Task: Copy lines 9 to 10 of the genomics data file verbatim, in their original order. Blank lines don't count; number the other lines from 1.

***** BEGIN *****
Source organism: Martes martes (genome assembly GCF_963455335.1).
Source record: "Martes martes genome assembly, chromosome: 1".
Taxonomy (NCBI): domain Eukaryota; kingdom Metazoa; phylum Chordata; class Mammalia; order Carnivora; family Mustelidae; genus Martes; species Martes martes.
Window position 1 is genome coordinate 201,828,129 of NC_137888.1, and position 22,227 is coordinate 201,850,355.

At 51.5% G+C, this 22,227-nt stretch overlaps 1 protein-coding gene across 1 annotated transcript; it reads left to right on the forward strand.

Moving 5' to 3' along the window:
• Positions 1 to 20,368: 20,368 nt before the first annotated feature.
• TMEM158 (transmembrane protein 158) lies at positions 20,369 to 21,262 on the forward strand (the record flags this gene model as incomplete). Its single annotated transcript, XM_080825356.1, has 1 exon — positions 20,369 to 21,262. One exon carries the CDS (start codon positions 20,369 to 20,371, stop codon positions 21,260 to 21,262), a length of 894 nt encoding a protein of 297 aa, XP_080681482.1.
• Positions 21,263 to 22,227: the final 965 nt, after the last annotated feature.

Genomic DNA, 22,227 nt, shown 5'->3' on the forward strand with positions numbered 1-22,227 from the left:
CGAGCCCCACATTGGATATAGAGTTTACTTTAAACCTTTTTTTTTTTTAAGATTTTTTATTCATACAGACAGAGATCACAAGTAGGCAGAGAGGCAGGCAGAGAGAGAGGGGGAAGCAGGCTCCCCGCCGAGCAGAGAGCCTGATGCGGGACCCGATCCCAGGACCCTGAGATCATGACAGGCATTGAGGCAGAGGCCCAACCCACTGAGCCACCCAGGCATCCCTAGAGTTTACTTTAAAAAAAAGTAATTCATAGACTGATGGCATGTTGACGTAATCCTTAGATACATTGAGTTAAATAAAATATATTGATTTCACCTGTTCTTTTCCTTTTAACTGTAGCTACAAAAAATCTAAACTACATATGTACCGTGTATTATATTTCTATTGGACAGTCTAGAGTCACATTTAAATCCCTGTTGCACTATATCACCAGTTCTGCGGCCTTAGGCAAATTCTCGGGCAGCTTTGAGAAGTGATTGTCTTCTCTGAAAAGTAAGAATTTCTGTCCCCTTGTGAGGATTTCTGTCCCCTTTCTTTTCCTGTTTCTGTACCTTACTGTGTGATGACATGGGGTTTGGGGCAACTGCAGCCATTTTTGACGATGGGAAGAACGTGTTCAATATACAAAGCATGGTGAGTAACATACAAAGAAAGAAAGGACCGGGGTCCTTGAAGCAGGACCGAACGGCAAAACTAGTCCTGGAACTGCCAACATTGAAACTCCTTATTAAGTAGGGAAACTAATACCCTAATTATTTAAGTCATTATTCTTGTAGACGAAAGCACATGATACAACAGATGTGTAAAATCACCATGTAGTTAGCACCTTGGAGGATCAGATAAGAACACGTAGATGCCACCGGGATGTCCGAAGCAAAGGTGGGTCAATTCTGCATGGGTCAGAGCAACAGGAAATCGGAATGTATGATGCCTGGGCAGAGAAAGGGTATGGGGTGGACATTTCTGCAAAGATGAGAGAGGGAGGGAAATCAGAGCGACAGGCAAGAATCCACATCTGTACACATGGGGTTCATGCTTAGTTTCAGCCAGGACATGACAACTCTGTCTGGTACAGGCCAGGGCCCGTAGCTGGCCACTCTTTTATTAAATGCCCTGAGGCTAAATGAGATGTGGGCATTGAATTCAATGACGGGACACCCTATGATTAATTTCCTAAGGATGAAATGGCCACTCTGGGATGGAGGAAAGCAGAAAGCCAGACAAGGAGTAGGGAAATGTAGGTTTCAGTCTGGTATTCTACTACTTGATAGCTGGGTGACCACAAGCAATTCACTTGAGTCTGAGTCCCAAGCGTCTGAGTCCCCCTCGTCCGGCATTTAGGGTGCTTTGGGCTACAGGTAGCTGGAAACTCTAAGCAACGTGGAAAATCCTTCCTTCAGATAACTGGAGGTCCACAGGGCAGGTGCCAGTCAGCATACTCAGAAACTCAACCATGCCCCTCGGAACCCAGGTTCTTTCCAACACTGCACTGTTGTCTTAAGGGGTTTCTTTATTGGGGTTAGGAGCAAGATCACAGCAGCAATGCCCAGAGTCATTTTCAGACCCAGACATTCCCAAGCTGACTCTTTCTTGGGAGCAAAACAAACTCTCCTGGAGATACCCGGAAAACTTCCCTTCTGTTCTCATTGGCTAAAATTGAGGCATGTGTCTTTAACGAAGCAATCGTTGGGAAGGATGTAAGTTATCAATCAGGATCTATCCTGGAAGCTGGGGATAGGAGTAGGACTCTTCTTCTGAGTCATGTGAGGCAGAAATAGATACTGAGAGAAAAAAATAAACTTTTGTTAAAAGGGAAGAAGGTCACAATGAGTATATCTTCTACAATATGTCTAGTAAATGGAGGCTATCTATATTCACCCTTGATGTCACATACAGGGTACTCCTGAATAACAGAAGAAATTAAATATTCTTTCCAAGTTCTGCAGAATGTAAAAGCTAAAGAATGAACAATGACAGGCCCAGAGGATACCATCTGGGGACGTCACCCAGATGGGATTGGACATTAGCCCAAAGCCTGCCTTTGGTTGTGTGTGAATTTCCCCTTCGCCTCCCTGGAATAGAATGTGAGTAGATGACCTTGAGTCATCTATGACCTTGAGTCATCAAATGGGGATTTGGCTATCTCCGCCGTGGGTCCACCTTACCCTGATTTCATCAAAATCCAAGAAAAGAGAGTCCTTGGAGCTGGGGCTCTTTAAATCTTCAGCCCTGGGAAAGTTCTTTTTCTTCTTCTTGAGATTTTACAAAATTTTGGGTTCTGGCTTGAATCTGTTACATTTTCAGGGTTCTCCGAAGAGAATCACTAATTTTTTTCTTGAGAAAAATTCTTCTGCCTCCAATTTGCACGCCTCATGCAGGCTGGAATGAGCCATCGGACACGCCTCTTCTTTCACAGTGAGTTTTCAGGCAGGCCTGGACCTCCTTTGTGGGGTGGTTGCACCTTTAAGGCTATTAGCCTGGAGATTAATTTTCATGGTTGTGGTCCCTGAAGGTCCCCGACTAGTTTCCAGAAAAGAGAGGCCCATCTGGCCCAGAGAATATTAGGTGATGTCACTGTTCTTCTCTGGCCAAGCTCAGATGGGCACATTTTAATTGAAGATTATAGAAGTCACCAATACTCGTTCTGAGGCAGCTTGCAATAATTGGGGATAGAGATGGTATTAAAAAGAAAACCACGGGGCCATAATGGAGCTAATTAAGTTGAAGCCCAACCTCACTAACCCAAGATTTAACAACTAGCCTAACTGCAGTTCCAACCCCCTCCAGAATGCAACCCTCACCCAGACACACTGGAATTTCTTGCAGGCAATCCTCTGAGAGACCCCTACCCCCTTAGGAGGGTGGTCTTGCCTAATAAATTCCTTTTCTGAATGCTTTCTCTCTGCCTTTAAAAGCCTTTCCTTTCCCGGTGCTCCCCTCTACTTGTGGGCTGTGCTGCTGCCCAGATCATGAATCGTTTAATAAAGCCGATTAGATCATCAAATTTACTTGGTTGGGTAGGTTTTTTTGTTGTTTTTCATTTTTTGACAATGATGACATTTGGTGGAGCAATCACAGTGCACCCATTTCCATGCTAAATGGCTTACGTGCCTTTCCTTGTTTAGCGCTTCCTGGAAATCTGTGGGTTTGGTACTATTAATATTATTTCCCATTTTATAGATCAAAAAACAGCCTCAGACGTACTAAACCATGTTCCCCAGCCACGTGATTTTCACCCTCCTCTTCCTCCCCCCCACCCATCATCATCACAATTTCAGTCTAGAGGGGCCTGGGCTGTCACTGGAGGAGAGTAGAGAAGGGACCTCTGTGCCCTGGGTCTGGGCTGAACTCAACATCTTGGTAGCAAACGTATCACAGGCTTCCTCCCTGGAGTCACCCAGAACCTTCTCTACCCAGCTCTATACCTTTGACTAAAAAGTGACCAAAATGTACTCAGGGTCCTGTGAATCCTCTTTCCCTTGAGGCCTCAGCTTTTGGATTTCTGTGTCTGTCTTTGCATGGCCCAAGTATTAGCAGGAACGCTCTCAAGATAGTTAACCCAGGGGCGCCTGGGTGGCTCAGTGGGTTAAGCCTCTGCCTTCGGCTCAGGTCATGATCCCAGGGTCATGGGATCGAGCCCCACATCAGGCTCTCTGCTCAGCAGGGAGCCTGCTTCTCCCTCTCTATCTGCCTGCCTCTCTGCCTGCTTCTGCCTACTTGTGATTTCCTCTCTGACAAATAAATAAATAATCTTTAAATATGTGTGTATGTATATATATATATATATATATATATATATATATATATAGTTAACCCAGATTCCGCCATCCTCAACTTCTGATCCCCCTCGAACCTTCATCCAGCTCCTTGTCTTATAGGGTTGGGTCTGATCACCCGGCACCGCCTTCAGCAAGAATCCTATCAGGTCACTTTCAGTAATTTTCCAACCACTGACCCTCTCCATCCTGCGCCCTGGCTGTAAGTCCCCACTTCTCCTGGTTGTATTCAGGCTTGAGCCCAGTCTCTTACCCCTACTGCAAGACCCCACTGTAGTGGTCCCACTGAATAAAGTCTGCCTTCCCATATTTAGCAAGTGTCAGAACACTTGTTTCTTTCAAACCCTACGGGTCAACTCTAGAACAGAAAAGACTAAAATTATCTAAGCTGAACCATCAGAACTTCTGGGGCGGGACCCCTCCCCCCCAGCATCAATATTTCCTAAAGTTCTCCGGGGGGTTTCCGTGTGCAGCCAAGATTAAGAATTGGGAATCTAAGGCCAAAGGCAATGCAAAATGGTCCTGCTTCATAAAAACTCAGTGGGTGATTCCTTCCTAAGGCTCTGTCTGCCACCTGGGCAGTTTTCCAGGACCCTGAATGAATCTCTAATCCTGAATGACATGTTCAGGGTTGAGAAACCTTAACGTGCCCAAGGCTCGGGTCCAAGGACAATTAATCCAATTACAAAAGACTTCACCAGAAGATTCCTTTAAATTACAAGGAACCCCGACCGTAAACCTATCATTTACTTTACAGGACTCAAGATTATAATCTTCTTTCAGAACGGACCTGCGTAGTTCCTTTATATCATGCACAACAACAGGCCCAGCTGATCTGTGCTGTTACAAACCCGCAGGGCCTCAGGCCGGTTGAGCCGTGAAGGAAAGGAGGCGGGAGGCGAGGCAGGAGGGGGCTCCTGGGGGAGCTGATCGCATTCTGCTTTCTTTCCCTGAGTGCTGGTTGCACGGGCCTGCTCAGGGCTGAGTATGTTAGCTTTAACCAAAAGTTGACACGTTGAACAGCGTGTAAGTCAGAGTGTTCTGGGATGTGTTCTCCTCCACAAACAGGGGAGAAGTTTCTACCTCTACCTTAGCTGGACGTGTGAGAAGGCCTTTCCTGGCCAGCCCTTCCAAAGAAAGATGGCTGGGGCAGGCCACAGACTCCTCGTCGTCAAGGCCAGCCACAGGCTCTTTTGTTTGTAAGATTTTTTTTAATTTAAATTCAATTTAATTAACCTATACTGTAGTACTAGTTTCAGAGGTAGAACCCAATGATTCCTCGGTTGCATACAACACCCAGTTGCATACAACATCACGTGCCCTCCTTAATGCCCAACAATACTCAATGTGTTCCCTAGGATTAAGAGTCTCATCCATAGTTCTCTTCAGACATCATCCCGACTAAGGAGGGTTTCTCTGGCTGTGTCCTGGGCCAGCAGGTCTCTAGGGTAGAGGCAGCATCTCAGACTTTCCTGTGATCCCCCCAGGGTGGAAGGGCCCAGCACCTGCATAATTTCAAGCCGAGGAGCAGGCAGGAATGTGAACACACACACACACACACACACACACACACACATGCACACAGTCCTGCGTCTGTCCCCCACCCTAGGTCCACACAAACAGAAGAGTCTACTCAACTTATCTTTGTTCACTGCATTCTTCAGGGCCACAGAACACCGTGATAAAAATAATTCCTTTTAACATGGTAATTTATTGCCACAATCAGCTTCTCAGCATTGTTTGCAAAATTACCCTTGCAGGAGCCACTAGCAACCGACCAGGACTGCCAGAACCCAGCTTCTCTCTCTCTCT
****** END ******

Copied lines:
• Positions 21,263 to 22,227: the final 965 nt, after the last annotated feature.

Genomic DNA, 22,227 nt, shown 5'->3' on the forward strand with positions numbered 1-22,227 from the left: